Both films contain numerous off-the record conversations, such as between Blair and Brown in THE DEAL or between the Queen and Blair in THE QUEEN. With no official transcript or third parties to refer to, these talks are largely conceived by writer Peter Morgan. And so, Frears opens THE DEAL with a quote from BUTCH CASSIDY AND THE SUNDANCE KID stating: MOST OF WHAT FOLLOWS IS TRUE.

When asked about factual accuracy during the q&a, Frears responded that for both his films, the feedback has been: “You got everything wrong – but you got it right”.
He then offered the following example: when Tony Blair was asked whether he was nervous when he met the Queen for the first time, he responded “look at the Queen- they got it right”

Frears furthermore added that he is constantly learning new pieces of information about both films. Even though neither Blair nor Brown ever publicly acknowledge the deal making meeting at the Granita Restaurant, Blair’s wife Cherie recently published her autobiography in which she claims that the pact was not made at Granita’s but at a neighbors house.

THE DEAL received a Bafta TV award for Best Single Drama in 2004, was aired on HBO last winter, and the Weinstein Company’s new DVD outlet (MIRIAM COLLECITON) just released the DVD in the US.

According to Variety, Peter Morgan is currently working on a new script about Tony Blair and his relationship with Bill Clinton and George W. Bush. It will be interesting to see which of Blair’s personality traits Morgan will examine this time. This third installment will complete a psychological triptych of a political figure that impacted and shaped British and world politics for over a decade.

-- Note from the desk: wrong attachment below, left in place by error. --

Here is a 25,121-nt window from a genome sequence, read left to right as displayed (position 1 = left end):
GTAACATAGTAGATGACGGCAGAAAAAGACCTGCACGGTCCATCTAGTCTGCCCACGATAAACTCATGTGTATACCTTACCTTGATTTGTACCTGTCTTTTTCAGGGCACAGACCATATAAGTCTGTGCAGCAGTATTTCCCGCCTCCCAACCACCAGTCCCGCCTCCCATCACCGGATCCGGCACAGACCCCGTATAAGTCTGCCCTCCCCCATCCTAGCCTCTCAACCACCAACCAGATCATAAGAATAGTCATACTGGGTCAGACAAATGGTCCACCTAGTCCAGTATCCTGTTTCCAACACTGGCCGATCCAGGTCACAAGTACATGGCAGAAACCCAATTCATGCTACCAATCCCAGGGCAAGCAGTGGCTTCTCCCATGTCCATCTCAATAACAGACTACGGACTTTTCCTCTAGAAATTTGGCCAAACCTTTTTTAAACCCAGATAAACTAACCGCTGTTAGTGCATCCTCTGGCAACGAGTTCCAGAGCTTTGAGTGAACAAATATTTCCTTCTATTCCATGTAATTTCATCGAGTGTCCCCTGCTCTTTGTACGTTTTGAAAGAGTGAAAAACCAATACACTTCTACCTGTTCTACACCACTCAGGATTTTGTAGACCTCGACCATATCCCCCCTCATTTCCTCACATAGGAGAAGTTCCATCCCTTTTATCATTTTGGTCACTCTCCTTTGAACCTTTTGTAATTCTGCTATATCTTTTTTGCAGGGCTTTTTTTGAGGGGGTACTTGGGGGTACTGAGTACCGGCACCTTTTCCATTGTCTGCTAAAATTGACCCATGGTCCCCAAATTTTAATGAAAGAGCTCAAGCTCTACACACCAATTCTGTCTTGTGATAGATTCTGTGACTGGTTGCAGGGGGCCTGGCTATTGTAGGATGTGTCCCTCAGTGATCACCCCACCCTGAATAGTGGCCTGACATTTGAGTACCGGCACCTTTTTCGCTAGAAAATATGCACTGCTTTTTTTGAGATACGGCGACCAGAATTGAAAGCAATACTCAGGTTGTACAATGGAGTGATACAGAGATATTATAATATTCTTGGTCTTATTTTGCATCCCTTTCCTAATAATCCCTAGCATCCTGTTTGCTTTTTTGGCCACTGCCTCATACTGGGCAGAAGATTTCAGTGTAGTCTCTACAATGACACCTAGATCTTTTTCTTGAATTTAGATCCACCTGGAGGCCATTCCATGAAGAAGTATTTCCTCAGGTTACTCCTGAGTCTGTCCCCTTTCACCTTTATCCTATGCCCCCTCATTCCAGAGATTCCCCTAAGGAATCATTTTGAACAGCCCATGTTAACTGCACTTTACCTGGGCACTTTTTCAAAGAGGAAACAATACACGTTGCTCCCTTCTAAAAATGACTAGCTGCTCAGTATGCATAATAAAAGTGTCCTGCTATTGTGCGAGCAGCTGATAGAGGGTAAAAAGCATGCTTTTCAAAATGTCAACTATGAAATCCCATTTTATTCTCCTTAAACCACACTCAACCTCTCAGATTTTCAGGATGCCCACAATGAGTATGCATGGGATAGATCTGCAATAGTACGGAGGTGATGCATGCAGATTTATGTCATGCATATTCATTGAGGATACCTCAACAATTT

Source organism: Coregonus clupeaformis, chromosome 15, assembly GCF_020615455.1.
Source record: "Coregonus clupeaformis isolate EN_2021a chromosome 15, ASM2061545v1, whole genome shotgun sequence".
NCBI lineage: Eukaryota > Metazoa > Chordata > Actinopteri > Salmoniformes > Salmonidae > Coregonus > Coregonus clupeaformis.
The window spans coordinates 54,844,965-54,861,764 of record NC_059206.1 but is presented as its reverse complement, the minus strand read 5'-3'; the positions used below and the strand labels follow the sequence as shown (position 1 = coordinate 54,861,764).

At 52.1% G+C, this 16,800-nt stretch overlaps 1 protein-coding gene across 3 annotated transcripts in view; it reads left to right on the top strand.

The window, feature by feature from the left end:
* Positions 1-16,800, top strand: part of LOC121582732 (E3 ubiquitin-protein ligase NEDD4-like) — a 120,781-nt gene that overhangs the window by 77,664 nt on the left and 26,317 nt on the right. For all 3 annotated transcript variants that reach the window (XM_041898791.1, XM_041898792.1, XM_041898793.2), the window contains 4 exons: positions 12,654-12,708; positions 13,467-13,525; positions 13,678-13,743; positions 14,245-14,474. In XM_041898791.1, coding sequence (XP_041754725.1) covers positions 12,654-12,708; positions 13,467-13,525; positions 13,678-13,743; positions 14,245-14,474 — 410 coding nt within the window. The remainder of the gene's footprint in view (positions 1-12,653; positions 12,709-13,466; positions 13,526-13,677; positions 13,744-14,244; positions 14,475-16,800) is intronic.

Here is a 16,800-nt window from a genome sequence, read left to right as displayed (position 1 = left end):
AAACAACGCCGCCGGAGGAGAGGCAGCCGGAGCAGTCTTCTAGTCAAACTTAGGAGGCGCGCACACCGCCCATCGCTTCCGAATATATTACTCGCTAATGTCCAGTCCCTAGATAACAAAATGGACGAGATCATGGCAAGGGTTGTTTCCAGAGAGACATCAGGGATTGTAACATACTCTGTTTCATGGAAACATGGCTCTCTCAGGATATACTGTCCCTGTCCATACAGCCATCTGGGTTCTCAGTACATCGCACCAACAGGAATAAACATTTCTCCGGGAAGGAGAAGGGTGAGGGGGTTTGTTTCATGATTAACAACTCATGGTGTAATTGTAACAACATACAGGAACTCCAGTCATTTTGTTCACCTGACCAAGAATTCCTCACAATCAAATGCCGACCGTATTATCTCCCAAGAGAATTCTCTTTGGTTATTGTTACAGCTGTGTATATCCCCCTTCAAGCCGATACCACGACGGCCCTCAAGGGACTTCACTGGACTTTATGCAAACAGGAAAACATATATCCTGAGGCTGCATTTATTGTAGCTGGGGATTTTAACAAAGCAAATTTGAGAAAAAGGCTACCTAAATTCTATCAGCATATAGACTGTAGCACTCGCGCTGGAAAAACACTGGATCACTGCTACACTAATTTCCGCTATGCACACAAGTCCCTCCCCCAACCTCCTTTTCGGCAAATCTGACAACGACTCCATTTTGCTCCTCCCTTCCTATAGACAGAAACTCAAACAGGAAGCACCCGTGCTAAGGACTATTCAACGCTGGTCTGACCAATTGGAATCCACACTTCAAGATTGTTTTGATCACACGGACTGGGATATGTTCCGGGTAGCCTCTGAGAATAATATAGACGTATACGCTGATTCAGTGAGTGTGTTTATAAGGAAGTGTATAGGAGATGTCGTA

About Author

Tanja Meding

Tanja Meding :Since moving to New York from Germany in 2003, Tanja Meding has worked as a producer for Maysles Films and other independent production companies. Amongst others, she produced SALLY GROSS-THE PLEASURE OF STILLNESS by Albert Maysles and Kristen Nutile which aired on WNET/Thirteen and Channel 25 and is now available on DVD from Since 2007, Tanja has been producing short films by Rosane Chamecki, Andrea Lerner and Phil Harder: JACKIE & JUDY premiered at DANCE ON CAMERA at LINCOLN CENTER was awarded with a PEARL at the POOL 2010 Festival in Berlin. Upcoming this September is a video installation of two new shorts: BOXING and THE COLLECTION at NY's newly opened New York Live Arts building in Chelsea. In addition, Tanja is the co-producer of Gabriella Bier's LOVE DURING WARTIME, a documentary about an Israeli dancer and her Palestinian husband. The film had its US premiere at the 2011 Tribeca Film Festival and is distributed in the US through 7th Art Releasing. Furthermore, she is the US co-producer of Pascale Obolo's documentary CALYPSO ROSE, LIONESS OF THE JUNGLE. Currently in development with Claudia Brazzale is RETRACING STEPS, a portrait documentary about a group of international dancers and choreographers and their lives 20 years after they first met in NYC.

Leave A Reply